A memorial coin with a photo of Rick Gannon

Remembering the Sacrifice of a Cornellian Lost in War

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Campus event honored Marine Corps Maj. Richard Gannon ’95, who was just 31 when he died in Iraq two decades ago

Editor’s note: This story includes content from a feature in the Cornell Chronicle.

By Beth Saulnier

Cornell’s formal war memorials bear the names of hundreds of alumni who gave their lives in the two World Wars, as well as dozens in Korea and Vietnam.

Only a handful of names—standing poignantly apart—mark losses in subsequent conflicts.

One of those few is Maj. Richard Gannon ’95.

A Marine Corps officer and Navy ROTC alum, Gannon was killed in Iraq in April 2004 while aiding a wounded comrade—and ever since that awful loss, his memory has loomed large on the Hill.

Rick Gannon in dress uniform with his wife, Sally, in a blue gown
With future wife Sally. (Provided)

In addition to being honored with an entry on the Anabel Taylor war memorial, Gannon—who died at age 31, leaving behind a wife and four young children—is remembered in two Barton Hall venues, with a classroom and a gym now each bearing his name.

Maj. Ted Powers, Navy ROTC executive officer and an associate professor of naval science, has called Gannon a “patron saint” of the ROTC program, noting: “He’s the one that we’re aspiring to be more like.”

Rick Gannon and John Daggett as students
At left with pal John Daggett ’95. (Provided)

An annual golf tournament, organized by Phi Sigma Kappa brothers, is held in Gannon’s memory; they also created a fund to assist his widow and children.

As fraternity member Brian Drumm ’96 wrote in a 2004 message when both were established: “Rick’s life was exemplary in every aspect—a life of quiet but significant achievement, willing sacrifice, and unlimited potential.”

A native of Escondido, CA, Gannon double-majored in government and history in Arts & Sciences, completing his studies in three and a half years.

In mid-January 1995—just as his classmates were launching into their senior spring, a semester when many are taking Intro to Wines and celebrating Slope Day—he accepted his military commission.

The following day, he donned his Marine dress blue uniform to marry his high school sweetheart.

Maria Gannon, left, and Maria Wood stand beside the war memorial plaque in the Anabel Taylor Hall rotunda that honors their fathers, Maj. Richard J. Gannon II ’95 and Capt. George A. Wood ’93, two alumni killed during the conflict in Iraq.
Gannon's daughter Maria (left) in 2019, with the plaque bearing his name in Anabel Taylor. With her is the daughter of Capt. George Wood ’93, also killed in Iraq. (Jason Koski / Cornell University)

“He was an exemplary leader,” Gannon’s father, himself a Vietnam veteran, said in a Military Times obituary, adding: “When he was with you, he was present, which is a very rare quality with young people.”

A captain at the time of his death, Gannon was posthumously promoted to major and awarded a Purple Heart, as well as a Silver Star for bravery and gallantry in action.

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On April 17, 2024—the 20th anniversary of his passing—his hometown unveiled a bronze bust of Gannon, a memorial project spearheaded by classmate and fellow Marine veteran Craig Gottlieb ’95.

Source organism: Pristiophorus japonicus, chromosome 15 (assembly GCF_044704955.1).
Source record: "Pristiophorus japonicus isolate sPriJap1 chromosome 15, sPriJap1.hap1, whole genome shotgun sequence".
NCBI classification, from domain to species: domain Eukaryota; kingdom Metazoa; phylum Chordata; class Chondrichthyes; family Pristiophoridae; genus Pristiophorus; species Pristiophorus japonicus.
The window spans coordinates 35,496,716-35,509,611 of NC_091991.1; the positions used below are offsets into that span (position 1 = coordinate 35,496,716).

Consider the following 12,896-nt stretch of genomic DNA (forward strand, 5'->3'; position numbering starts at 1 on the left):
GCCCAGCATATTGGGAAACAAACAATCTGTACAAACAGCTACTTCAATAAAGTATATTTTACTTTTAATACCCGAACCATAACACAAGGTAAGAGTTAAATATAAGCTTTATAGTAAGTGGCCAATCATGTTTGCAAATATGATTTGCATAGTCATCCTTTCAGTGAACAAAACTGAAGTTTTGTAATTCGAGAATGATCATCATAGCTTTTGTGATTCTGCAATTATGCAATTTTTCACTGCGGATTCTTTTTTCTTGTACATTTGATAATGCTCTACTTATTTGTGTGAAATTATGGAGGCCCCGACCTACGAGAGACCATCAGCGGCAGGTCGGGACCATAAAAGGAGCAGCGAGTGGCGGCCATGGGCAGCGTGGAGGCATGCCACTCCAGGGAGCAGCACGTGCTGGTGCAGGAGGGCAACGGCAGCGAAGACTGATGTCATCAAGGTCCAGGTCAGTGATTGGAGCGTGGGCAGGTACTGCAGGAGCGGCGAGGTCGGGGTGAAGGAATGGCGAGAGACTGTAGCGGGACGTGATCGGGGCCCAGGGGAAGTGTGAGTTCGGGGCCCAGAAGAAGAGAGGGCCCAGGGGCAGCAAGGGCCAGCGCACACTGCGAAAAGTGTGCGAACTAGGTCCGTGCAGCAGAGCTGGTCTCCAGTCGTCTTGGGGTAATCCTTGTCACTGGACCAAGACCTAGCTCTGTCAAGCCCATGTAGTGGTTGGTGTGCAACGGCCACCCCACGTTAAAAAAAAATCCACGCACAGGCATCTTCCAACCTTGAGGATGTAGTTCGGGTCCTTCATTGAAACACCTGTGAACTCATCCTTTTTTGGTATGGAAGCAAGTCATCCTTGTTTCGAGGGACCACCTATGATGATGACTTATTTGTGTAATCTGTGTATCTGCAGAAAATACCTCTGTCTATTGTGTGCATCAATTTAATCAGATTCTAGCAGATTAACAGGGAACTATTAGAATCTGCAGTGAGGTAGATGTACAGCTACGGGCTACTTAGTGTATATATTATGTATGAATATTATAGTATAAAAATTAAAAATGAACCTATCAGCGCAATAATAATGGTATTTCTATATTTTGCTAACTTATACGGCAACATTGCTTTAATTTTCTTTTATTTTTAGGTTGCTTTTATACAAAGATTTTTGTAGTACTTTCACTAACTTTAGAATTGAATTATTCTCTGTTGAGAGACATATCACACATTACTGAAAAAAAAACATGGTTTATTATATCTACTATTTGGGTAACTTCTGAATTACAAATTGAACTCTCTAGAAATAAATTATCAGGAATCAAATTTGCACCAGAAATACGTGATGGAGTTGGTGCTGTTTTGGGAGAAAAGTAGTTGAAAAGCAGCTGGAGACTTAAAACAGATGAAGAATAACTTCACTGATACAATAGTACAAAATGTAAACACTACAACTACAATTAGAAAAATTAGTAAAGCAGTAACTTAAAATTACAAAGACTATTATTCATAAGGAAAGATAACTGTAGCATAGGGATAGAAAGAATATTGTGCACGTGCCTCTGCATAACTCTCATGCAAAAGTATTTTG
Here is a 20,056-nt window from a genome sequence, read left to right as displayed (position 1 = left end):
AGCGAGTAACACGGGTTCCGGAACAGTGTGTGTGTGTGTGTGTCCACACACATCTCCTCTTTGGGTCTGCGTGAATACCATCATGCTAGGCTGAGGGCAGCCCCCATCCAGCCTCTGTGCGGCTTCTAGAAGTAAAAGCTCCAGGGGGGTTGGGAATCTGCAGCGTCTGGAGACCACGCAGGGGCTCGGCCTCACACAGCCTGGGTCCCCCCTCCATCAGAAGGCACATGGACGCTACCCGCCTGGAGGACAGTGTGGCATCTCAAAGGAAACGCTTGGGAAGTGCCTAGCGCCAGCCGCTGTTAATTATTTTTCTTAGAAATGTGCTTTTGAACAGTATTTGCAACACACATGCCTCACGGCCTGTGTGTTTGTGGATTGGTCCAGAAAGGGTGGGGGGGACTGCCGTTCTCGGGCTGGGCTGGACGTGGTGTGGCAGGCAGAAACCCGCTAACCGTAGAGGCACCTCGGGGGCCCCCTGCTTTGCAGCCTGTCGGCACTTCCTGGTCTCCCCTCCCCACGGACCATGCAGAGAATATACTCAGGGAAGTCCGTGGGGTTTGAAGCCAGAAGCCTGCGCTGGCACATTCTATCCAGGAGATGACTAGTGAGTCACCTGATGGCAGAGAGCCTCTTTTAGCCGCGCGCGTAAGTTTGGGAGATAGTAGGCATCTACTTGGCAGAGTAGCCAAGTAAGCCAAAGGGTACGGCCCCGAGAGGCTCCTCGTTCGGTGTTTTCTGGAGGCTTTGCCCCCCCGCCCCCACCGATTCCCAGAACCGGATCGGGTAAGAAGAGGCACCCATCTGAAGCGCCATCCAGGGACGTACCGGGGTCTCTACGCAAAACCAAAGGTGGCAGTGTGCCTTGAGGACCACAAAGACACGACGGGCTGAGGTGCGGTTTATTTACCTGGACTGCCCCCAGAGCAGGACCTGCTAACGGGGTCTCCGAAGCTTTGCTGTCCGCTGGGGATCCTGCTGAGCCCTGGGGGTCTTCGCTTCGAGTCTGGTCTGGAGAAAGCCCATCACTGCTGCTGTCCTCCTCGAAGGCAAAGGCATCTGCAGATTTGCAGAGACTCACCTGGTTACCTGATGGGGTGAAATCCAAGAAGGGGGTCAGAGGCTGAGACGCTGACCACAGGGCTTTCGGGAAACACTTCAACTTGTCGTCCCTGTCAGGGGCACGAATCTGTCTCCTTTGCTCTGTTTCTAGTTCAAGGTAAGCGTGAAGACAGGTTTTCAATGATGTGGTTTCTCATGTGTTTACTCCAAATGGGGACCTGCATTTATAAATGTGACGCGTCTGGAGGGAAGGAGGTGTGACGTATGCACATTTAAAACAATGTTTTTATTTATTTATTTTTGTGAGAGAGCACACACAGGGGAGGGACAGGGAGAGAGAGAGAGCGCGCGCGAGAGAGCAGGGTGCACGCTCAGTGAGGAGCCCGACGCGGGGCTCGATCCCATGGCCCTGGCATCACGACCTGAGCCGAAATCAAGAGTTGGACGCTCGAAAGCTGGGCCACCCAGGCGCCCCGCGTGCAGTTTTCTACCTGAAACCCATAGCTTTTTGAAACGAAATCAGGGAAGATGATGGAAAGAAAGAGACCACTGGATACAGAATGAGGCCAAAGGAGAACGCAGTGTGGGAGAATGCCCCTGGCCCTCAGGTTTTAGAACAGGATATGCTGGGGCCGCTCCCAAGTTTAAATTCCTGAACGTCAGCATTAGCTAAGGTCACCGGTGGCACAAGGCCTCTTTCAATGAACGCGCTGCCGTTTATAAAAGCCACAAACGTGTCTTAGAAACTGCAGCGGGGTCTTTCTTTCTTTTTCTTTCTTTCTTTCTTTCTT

The previous weekend, Cornell held its own commemoration with a daylong program of events—attended by alumni, students, faculty, staff, Gannon’s family and friends, and veterans who served with him.

The day kicked off with a 5K run, beginning and ending in Barton.

A bronze bust of Rick Gannon
The new tribute in Escondido. (Provided)

The route wound down the Slope and back up again—and some ROTC students and veterans completed it while wearing weighted rucksacks.

Other events included a post-run brunch in Barton, a gathering in a campus auditorium to share remembrances, a Mass in Anabel Taylor Chapel—led by Gannon’s uncle, a Jesuit priest who baptized him—and a dinner at the Statler, whose attendees included Provost Michael Kotlikoff.

Runners in Rick's Run, some wearing rucksacks
Some runners went the extra mile, donning heavy rucksacks. (Sgt. Gerardo Cano)

“The theme of the day was ‘The Enduring Legacy of Major Richard J. Gannon II,’ and by the end, we proved to 18 members of the Gannon family that Rick's influence lives on here at Cornell,” says Powers.

“In fact, his impact has only grown over the years—now inspiring Midshipmen born after his death.”

His impact has only grown over the years—now inspiring Midshipmen born after his death.

Maj. Ted Powers, Navy ROTC executive officer

The dinner’s guest of honor was one of the highest-ranking military alumni in Cornell history: Gen. John "Jay" Paxton ’73, MEng ’74.

Paxton retired in 2016 as assistant commandant (second in command) of the Marine Corps—the capstone of a distinguished 42-year career.

Gen. John Paxton speaking to an audience at a formal dinner
At the dinner, Paxton offered a tribute as Gannon's family looked on. (Danielle Gerritsen)

In his remarks, Paxton—who’d known Gannon personally when serving as his regimental commander—noted that the combination of the day’s events personified the late major's character, and the fundamental principles of the Marine Corps.

“For Rick Gannon, it was ‘mind, body, spirit,’” he said. “And he was all in.”

(Top: A memorial medallion bearing Gannon's image, on display at the Statler dinner. Photo by Danielle Gerritsen.)

Published April 18, 2024


  1. Jerry Miknis, Lt Col, USAF-Ret, Class of 1972

    Saluting Major Gannon!

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